• outline and identify any areas for improvement in the current interaction and relationships between CASA and the ATSB, as well as other agencies and Infrastructure;
• examine and make recommendations as required on the appointment process and criteria applied for key aviation safety roles within CASA and the ATSB;
• examine the current processes by which CASA develops, consults on and finalises changes to aviation safety regulations and other legislative instruments (such as civil aviation orders) and make any proposals for improving these processes such that new regulations are best practice in safe operations for each relevant sector of the aviation industry;
• review the implementation of the current aviation safety regulatory reform programme and assess the effectiveness of the planning and implementation of regulatory changes, including cost impacts on industry;
• examine and make recommendations on options for improving future aviation safety regulatory reform having regard to international experience and stakeholder views, and the Government’s objective of reducing the cost of regulation to business;
• provide advice to Government on priorities for future regulatory development and implementation strategies; and
• provide advice to Government on options for improving oversight and enforcement of aviation regulations, including rights of review.


The review will seek the views of the CASA Board and senior management and staff, and the ATSB Commission and senior management and staff in developing its advice to Government on the review’s objectives, and consult closely with:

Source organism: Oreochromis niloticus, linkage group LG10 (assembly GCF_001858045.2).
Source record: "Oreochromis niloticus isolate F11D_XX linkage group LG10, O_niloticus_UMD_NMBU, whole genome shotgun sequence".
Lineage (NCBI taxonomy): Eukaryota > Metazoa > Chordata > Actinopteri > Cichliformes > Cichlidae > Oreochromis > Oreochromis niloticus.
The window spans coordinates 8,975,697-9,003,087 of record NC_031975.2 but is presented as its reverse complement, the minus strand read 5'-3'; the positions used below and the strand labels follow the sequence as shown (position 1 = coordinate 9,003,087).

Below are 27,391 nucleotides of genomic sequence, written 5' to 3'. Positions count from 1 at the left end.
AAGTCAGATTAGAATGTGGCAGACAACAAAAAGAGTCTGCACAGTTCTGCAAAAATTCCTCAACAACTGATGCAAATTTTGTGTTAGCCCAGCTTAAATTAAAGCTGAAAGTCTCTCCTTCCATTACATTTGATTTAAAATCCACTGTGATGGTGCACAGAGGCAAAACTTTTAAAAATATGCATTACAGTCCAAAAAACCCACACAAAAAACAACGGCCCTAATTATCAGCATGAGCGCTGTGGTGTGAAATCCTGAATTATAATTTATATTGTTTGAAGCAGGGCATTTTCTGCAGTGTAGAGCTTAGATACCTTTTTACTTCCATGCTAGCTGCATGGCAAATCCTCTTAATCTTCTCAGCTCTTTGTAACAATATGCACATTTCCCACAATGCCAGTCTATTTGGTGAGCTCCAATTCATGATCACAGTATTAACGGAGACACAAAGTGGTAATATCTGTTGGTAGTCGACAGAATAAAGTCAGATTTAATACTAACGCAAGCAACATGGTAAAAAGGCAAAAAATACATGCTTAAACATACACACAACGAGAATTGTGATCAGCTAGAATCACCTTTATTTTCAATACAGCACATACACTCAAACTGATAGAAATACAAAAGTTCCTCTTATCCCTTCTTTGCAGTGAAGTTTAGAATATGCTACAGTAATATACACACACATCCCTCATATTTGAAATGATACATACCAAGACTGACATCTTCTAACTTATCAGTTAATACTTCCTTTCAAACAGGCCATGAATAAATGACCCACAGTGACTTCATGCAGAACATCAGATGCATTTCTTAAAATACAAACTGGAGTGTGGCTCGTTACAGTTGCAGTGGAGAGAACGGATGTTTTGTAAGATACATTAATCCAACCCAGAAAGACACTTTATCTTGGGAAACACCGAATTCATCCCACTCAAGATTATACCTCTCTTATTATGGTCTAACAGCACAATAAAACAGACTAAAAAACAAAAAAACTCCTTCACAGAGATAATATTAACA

- international, domestic, regional, general aviation, sport and recreational aircraft and maintenance operators and organisations;
- federal, regional and local airport operators;
- other relevant Government agencies including Infrastructure, Airservices Australia, the Department of Defence and the Office of Parliamentary Counsel (OPC); and
- other industry and public stakeholders.


Australia’s aviation safety governance structures and processes have continued to evolve since the initial establishment of the Civil Aviation Act 1988 (covering the operations of CASA), the Air Services Act 1995 (covering the operations of Airservices) and Transport Safety Investigation Act 2003 (covering the operations of the ATSB).

In addition the establishment of an Aviation Safety Regulatory Development Taskforce in March 2010, comprising dedicated resources from CASA and OPC, was specifically aimed at helping expedite the completion of the regulatory drafting work for an aviation safety regulatory reform programme.

The current regulatory reform programme involves completion of three main regulatory suites covering aircraft maintenance, aircraft operations and flight crew licensing. The maintenance and licensing suites are largely completed with the operations suite scheduled to be completed next year.

The aviation industry and CASA are in the process of implementing the maintenance and licensing regulatory changes already made and in which significant investment in improved systems, training and education is completed or under way.

Work on updated regulations for areas affecting general aviation such as amendments to Civil Aviation Safety Regulations - Part 42 (Continuing Airworthiness - amendments for charter and aerial work), Part 132 (Limited Category Aircraft Operations - Warbirds), Part 138 (Aerial Work Operations) and for sport and recreational aviation (Parts 103, 105 and 149) are scheduled to be progressed in the next twelve months.

Earlier this year a Senate report into Aviation Accident Investigations highlighted a range of issues with the regulation and governance of aviation safety within Australia.

It is therefore timely to consider future aviation safety structures and regulatory development approaches and processes in Australia by evaluating the effectiveness of the current approach, looking at international experience and possible options for future improvements and bearing in mind the commitment of the Australian Government to reduce the burden of regulation on the economy.